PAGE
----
The music of the NES-era can easily be divided into categories by companies and composers. For Capcom games, composers like Manami Matsumae and Takashi Tateishi wrote soundtracks that were filled with rolling percussion and inspiring techno ballads. Regular Konami composers Miki Higashino and Kinuyo Yamashita produced songs with complex solo work and melodies, reminiscent of hard rock and classical music. And over at Sunsoft, Naoki Kodaka and his team were using the NES sound chip to make music unlike anything else on the console.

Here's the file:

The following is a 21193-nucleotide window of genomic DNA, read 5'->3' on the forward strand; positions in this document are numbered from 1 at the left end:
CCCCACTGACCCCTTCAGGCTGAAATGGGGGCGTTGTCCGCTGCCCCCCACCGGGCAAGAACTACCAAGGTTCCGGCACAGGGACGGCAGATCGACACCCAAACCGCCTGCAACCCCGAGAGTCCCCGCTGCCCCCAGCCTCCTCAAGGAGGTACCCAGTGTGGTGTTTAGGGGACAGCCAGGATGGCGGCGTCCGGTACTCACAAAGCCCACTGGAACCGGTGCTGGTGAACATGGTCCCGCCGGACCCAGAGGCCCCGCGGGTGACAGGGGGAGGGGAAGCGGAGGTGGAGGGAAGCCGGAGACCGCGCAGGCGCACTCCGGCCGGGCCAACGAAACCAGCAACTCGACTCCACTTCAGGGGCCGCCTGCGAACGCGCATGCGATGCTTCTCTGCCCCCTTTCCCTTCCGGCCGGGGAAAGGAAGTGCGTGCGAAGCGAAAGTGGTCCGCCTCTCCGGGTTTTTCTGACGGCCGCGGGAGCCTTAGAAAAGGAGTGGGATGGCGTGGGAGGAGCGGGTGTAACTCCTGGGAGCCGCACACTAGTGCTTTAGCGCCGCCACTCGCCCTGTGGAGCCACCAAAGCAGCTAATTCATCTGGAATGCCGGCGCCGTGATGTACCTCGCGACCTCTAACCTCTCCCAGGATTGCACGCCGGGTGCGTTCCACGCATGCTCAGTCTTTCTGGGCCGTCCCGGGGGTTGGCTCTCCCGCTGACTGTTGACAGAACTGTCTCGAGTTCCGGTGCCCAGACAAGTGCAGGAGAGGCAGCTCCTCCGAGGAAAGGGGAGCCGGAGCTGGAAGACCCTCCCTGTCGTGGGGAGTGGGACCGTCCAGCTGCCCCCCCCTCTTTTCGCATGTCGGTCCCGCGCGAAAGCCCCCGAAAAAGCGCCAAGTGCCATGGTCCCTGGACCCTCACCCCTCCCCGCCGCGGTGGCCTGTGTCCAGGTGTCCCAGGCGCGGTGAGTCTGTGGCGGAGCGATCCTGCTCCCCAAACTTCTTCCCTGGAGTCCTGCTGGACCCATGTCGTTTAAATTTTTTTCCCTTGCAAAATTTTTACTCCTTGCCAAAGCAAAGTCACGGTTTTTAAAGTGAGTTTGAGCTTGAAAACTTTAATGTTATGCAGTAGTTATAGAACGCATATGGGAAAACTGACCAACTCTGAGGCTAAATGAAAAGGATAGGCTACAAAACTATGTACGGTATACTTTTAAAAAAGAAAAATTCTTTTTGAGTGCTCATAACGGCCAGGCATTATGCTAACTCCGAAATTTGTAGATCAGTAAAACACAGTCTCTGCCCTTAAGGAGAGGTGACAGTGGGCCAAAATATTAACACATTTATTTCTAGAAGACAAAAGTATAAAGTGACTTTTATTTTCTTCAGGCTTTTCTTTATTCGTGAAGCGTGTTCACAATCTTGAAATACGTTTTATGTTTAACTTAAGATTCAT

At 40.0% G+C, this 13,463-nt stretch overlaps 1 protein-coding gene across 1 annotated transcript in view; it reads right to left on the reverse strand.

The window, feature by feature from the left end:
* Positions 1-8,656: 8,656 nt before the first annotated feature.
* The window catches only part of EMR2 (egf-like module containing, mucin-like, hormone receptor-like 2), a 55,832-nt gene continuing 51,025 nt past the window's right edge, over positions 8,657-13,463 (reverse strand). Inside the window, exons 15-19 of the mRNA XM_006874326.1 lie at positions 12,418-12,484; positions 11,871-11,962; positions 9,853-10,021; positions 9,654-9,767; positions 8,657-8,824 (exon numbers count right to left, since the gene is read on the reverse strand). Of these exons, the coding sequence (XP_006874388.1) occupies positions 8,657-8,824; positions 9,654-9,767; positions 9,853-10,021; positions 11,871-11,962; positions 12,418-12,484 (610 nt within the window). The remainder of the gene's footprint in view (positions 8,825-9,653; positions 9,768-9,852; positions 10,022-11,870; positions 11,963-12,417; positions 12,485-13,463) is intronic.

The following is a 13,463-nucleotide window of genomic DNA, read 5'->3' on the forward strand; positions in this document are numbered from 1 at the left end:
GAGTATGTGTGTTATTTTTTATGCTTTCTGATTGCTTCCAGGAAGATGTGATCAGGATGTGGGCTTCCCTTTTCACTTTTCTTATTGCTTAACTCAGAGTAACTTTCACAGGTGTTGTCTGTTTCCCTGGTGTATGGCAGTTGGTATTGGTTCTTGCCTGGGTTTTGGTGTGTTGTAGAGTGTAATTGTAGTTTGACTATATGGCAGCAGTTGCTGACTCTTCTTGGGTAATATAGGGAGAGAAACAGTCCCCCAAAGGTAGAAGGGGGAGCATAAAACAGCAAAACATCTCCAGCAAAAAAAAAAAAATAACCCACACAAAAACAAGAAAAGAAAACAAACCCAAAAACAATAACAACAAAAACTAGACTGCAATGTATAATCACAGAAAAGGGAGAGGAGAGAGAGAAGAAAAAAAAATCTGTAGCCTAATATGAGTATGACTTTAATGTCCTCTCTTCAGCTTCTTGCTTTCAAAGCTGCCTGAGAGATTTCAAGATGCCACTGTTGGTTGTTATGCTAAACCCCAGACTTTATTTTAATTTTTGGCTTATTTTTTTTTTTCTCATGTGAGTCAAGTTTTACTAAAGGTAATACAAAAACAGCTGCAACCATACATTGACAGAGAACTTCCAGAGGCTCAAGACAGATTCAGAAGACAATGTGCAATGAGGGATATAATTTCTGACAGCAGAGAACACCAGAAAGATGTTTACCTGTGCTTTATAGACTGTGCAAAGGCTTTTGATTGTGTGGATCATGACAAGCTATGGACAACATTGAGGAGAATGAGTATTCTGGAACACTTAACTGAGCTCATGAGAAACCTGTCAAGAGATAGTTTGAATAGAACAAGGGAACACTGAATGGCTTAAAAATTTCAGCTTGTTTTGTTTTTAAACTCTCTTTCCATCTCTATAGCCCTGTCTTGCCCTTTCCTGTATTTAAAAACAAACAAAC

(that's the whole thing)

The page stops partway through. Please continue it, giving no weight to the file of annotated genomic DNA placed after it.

Using the channel typically reserved for percussion, Kodaka and other sound designers at Sunsoft decided to run bass samples instead. The resulting sound was unique to the many licensed games produced at this developer, and was colloquially known as the “Sunsoft Bass.” A great example of this method can be heard in the rather oppressive Sewers theme from Fester’s Quest.
The heavy Sunsoft bass notes are present right from the start of this track, creating an ominous mood. While the frustrating controls and absurd difficulty of Fester’s Quest already causes an atmosphere of tension, Kodaka’s soundtrack further enhances this feeling with its dark and constant bass sound.